Liam Maloney

Liam Maloney (Canadian, b. 1975) is a Toronto-based documentary photographer working on stories about conflict and forced migration from the Middle East. Central themes in his work are the idea of home and its significance for those who have been displaced, as well as the intersection of technology and intimacy during wartime.

His work has been commissioned and published by The Globe and Mail, TIME magazine, Foreign Policy, The Guardian, CBC, Mother Jones, La Maleta de Portbou, Maclean’s and many others. Maloney’s work has been exhibited at Images: Festival des Arts Visuels de Vevey (Switzerland), Nuit Blanche (Toronto), Moving Walls 23 (New York) and Le Mois de la Photo (Montreal), where his installation won the Dazibao Prize.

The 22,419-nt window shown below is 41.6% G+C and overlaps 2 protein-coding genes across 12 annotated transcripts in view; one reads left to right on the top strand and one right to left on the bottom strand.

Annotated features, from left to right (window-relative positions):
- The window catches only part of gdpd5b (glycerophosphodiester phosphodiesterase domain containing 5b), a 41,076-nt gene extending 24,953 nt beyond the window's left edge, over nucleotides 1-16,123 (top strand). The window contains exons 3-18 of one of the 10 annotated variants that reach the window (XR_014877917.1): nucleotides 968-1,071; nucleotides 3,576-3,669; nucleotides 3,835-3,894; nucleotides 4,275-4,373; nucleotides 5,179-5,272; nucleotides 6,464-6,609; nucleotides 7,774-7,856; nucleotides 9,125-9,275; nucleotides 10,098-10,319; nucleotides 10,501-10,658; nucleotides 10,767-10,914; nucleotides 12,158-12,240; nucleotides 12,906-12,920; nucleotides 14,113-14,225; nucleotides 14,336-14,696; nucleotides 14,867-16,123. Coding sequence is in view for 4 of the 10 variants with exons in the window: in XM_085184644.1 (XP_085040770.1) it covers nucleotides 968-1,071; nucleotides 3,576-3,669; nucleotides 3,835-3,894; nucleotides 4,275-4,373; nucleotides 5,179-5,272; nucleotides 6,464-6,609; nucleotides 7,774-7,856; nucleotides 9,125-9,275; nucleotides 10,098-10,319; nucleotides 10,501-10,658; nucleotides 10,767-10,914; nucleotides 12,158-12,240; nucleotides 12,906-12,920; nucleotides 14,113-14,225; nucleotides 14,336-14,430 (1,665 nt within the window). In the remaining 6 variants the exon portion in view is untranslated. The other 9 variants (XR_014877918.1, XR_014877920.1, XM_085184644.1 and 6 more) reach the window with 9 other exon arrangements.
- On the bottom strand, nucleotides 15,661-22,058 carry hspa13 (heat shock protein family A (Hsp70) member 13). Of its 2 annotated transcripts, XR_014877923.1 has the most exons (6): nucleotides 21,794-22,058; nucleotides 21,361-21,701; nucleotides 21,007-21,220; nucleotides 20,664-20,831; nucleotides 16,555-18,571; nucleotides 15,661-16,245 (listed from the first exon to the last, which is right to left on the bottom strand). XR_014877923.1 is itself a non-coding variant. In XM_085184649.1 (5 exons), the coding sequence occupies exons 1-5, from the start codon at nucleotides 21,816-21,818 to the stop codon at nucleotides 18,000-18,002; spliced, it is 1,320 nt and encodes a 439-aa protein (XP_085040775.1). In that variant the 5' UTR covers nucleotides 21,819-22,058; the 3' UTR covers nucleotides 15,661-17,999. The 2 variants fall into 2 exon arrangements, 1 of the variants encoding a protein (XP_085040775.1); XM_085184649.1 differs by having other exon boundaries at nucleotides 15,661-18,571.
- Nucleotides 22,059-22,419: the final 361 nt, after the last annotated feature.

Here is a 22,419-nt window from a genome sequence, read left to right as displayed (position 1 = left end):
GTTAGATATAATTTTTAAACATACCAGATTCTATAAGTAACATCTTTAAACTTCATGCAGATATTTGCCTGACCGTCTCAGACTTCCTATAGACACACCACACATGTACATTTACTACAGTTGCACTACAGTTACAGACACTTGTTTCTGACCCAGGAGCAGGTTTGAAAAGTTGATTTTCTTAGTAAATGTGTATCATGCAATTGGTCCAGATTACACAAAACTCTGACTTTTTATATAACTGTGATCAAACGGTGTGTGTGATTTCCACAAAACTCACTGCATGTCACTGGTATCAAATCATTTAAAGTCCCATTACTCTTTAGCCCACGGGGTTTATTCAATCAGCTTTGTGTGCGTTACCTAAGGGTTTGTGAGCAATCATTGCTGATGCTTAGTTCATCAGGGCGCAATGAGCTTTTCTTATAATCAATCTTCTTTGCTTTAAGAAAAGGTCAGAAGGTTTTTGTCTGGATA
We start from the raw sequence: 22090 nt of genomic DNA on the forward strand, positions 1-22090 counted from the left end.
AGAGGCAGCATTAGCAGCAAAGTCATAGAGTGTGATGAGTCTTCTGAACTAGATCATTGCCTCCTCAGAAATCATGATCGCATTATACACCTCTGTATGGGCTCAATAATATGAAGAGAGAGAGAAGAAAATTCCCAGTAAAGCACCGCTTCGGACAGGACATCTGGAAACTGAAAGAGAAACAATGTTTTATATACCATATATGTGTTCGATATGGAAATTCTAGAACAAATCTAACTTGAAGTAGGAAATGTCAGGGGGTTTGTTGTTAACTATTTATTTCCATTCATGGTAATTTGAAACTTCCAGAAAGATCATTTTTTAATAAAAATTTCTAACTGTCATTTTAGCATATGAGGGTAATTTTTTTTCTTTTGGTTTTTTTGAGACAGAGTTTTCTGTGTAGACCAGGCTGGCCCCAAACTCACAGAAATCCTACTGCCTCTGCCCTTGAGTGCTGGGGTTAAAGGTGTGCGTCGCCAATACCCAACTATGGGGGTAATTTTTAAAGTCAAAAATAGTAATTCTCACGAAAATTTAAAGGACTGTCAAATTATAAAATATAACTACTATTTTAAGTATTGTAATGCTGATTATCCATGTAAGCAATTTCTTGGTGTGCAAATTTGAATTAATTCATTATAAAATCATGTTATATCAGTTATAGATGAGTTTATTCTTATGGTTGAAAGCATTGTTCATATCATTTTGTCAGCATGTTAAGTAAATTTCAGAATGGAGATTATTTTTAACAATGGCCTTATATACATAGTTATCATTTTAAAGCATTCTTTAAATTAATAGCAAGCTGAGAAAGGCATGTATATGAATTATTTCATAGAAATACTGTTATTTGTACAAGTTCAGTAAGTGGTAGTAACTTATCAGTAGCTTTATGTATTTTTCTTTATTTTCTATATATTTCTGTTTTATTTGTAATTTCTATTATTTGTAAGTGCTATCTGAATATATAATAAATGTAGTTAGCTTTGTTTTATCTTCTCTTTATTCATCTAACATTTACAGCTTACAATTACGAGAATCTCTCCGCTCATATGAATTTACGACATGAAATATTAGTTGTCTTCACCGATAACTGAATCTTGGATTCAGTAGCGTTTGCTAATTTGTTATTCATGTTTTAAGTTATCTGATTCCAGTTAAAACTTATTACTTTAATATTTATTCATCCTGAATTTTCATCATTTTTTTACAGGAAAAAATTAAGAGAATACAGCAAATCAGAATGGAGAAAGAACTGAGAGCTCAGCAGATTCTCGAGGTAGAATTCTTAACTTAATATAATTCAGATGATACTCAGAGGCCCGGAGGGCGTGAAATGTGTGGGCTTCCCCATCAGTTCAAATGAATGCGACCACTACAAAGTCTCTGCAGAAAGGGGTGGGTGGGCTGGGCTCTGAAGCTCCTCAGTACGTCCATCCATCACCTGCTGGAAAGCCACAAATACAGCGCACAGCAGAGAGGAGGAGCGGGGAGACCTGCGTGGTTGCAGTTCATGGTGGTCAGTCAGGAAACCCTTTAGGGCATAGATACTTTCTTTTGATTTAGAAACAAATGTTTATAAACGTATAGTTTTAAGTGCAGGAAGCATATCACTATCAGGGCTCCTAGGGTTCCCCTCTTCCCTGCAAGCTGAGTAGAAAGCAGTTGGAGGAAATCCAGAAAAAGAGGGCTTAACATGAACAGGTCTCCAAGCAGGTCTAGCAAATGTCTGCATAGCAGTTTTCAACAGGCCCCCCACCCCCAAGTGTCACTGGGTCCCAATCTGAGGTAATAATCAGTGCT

Maloney was shortlisted for the Dorothea Lange-Paul Taylor Prize (2014) and the Lucie Foundation Scholarship Program (2015). He has recently been nominated for the Tim Hetherington Visionary Award and Le Prix Pictet (2016). Previously, he was a nominee for the Joop Swart Masterclass and participated in the Eddie Adams Workshop in 2007. He holds a RISC certificate in battlefield medical response and is a member of the Frontline Freelance Network.

Archive Exhibitions Featuring Liam Maloney

Texting Syria

Brooklyn Bridge Park – Emily Warren Roebling Plaza
 archive : 2016

Texting Syria is an installation exploring the experience of Syrian refugees in the context of connectivity in the digital age. In these portraits, Syrians in Lebanon fleeing the civil war back home use mobile phones to stay in touch with their families who remain under siege in the city of Homs. A mundane and ubiquitous act — checking or sending a text message — is transformed by war into communiqués that can be a matter of life and death.

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